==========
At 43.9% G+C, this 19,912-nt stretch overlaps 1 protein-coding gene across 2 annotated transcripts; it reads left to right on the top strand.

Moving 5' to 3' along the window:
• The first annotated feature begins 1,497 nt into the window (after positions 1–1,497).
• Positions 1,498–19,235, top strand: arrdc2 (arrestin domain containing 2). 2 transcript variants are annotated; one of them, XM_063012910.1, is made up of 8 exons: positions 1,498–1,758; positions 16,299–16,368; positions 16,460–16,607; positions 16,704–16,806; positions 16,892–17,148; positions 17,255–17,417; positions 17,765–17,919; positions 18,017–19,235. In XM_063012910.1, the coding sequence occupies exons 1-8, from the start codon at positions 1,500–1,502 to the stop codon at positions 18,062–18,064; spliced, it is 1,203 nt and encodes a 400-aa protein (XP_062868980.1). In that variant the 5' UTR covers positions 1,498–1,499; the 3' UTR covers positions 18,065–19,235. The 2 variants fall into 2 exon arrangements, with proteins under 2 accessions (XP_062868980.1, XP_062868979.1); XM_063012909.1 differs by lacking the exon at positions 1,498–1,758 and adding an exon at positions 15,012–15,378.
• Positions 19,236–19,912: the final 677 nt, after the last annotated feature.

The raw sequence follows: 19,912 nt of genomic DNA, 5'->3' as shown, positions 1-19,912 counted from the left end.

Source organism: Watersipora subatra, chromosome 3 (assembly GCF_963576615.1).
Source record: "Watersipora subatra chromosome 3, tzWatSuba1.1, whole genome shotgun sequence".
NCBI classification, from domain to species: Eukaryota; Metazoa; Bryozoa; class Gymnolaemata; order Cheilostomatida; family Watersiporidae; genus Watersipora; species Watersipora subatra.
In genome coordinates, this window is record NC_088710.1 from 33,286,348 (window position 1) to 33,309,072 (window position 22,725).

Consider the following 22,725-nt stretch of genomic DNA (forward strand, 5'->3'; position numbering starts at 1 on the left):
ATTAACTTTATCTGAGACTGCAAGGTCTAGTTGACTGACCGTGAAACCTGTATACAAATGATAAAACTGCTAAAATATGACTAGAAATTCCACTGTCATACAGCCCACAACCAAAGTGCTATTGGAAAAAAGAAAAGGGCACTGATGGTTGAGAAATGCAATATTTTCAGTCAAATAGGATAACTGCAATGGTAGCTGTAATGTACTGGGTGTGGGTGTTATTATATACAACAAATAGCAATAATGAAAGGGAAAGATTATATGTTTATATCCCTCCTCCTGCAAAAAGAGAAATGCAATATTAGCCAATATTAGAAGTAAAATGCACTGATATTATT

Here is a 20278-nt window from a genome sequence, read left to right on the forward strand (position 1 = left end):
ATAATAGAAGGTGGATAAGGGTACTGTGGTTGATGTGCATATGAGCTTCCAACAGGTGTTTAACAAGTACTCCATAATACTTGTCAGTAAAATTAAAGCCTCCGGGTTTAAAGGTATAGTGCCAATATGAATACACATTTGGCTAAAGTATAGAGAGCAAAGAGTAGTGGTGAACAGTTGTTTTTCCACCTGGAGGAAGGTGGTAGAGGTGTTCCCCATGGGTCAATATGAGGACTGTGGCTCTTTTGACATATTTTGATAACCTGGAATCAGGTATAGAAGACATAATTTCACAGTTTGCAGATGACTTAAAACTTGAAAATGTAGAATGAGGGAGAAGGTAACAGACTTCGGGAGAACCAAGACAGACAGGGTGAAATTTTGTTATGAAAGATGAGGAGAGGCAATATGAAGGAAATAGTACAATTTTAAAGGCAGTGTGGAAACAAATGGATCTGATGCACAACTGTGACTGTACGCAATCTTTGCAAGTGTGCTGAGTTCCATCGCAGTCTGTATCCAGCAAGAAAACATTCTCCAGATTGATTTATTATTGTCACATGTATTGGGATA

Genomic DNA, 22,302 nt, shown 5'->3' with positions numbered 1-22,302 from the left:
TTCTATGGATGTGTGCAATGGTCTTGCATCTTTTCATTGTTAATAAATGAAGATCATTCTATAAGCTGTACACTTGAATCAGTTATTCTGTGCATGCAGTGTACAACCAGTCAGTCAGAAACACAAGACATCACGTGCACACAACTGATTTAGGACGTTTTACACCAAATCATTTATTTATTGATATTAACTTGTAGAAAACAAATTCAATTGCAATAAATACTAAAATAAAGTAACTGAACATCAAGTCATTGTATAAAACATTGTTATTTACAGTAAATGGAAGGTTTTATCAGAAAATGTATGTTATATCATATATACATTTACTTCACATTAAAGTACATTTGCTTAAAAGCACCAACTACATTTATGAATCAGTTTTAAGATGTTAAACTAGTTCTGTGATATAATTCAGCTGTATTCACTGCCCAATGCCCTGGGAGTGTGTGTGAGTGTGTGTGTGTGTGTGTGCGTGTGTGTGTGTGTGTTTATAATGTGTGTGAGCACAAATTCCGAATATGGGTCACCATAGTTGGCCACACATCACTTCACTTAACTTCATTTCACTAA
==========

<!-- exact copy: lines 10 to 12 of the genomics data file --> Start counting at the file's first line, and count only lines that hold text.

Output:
In genome coordinates, this window is record NC_088710.1 from 33,286,348 (window position 1) to 33,309,072 (window position 22,725).

Consider the following 22,725-nt stretch of genomic DNA (forward strand, 5'->3'; position numbering starts at 1 on the left):
ATTAACTTTATCTGAGACTGCAAGGTCTAGTTGACTGACCGTGAAACCTGTATACAAATGATAAAACTGCTAAAATATGACTAGAAATTCCACTGTCATACAGCCCACAACCAAAGTGCTATTGGAAAAAAGAAAAGGGCACTGATGGTTGAGAAATGCAATATTTTCAGTCAAATAGGATAACTGCAATGGTAGCTGTAATGTACTGGGTGTGGGTGTTATTATATACAACAAATAGCAATAATGAAAGGGAAAGATTATATGTTTATATCCCTCCTCCTGCAAAAAGAGAAATGCAATATTAGCCAATATTAGAAGTAAAATGCACTGATATTATT